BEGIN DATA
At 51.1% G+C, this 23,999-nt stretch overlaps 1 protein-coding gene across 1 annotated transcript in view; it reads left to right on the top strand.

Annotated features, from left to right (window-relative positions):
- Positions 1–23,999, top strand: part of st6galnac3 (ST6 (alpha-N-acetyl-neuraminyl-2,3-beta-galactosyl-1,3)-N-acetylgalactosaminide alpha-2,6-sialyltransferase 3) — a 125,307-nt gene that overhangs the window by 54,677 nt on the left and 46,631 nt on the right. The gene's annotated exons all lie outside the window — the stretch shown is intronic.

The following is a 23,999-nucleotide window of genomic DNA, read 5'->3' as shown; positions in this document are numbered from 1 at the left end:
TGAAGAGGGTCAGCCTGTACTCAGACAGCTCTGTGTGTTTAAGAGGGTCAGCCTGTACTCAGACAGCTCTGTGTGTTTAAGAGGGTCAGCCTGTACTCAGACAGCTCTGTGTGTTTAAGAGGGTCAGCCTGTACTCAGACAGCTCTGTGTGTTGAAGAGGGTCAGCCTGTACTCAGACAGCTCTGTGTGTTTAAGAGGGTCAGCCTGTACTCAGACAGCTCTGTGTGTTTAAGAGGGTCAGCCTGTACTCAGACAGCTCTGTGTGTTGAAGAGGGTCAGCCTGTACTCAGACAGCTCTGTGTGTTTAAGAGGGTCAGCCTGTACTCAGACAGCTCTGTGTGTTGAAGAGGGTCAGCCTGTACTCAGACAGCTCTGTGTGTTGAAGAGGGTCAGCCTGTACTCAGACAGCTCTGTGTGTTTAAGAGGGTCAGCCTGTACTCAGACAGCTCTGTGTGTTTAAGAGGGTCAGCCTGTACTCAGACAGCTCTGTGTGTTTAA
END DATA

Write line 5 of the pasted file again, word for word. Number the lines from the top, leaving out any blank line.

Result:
TGAAGAGGGTCAGCCTGTACTCAGACAGCTCTGTGTGTTTAAGAGGGTCAGCCTGTACTCAGACAGCTCTGTGTGTTTAAGAGGGTCAGCCTGTACTCAGACAGCTCTGTGTGTTTAAGAGGGTCAGCCTGTACTCAGACAGCTCTGTGTGTTGAAGAGGGTCAGCCTGTACTCAGACAGCTCTGTGTGTTTAAGAGGGTCAGCCTGTACTCAGACAGCTCTGTGTGTTTAAGAGGGTCAGCCTGTACTCAGACAGCTCTGTGTGTTGAAGAGGGTCAGCCTGTACTCAGACAGCTCTGTGTGTTTAAGAGGGTCAGCCTGTACTCAGACAGCTCTGTGTGTTGAAGAGGGTCAGCCTGTACTCAGACAGCTCTGTGTGTTGAAGAGGGTCAGCCTGTACTCAGACAGCTCTGTGTGTTTAAGAGGGTCAGCCTGTACTCAGACAGCTCTGTGTGTTTAAGAGGGTCAGCCTGTACTCAGACAGCTCTGTGTGTTTAA